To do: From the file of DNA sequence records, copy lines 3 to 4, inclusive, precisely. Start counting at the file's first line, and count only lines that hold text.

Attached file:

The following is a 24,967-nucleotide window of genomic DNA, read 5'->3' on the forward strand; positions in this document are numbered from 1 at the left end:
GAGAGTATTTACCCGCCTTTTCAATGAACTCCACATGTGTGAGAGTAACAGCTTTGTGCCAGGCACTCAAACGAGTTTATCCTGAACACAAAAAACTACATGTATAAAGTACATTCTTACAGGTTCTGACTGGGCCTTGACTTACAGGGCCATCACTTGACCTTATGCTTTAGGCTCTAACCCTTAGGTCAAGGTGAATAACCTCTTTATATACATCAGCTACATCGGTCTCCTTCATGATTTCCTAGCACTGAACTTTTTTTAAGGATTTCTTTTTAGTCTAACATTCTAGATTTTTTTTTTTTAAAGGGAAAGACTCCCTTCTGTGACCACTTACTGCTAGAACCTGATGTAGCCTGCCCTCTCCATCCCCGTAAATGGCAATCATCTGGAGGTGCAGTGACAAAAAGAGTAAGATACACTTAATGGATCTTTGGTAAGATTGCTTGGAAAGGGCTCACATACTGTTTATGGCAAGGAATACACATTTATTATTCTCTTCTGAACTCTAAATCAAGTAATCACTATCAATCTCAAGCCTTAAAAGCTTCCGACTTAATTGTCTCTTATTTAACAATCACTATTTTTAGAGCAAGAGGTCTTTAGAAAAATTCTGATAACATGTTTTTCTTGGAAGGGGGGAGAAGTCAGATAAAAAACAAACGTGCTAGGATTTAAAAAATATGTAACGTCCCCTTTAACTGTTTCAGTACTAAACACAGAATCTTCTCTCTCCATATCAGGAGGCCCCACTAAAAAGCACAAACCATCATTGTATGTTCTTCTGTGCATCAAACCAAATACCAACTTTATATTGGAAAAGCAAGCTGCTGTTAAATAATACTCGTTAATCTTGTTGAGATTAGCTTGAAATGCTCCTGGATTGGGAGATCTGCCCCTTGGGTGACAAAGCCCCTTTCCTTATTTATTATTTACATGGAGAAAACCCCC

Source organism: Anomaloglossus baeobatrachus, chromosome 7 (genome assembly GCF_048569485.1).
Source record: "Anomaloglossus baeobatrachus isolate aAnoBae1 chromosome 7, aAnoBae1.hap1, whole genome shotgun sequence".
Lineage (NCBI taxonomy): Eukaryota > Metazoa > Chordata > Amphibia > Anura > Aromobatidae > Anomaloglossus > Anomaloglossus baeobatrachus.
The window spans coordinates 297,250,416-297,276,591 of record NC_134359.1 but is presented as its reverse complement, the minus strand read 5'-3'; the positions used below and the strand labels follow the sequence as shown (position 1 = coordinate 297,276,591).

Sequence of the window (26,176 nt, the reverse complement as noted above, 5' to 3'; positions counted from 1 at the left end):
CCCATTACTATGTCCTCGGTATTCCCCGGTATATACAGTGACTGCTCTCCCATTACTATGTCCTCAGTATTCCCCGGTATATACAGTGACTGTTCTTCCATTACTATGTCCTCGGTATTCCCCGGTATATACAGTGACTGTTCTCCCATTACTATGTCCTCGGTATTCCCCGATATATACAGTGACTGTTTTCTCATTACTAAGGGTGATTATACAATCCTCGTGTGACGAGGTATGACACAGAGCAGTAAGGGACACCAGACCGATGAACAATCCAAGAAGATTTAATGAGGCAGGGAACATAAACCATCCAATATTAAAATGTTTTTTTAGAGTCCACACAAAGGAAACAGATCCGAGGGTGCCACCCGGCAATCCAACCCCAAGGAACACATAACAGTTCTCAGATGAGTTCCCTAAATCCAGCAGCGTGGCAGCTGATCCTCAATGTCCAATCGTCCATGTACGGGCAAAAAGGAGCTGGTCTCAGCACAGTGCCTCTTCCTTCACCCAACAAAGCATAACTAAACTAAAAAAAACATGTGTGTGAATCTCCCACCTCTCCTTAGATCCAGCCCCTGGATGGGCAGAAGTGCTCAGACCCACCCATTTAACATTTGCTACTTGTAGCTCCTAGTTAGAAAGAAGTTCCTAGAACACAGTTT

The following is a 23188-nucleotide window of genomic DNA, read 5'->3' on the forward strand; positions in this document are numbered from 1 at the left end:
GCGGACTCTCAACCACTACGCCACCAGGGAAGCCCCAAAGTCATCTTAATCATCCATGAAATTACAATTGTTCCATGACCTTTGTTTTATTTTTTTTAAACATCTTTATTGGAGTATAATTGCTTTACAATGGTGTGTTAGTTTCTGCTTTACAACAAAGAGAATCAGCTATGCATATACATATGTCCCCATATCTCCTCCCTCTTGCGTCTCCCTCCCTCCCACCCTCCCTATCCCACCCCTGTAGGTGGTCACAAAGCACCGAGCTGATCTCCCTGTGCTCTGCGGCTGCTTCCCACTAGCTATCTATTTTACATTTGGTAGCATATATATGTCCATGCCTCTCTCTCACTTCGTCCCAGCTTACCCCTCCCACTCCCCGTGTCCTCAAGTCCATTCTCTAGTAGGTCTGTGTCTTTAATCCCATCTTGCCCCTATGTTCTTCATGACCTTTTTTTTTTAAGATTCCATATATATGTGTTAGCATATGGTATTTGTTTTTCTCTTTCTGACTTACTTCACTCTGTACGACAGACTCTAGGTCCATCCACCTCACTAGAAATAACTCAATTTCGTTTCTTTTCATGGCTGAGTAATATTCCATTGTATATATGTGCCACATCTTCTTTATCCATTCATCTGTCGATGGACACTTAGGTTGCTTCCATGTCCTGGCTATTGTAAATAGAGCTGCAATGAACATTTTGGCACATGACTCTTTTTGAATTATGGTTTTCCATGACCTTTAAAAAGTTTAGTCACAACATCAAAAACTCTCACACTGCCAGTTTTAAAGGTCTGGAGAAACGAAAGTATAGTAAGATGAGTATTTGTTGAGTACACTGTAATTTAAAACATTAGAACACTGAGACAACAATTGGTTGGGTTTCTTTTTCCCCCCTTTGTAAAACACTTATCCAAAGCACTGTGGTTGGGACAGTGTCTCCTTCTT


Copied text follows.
Source organism: Anomaloglossus baeobatrachus, chromosome 7 (genome assembly GCF_048569485.1).
Source record: "Anomaloglossus baeobatrachus isolate aAnoBae1 chromosome 7, aAnoBae1.hap1, whole genome shotgun sequence".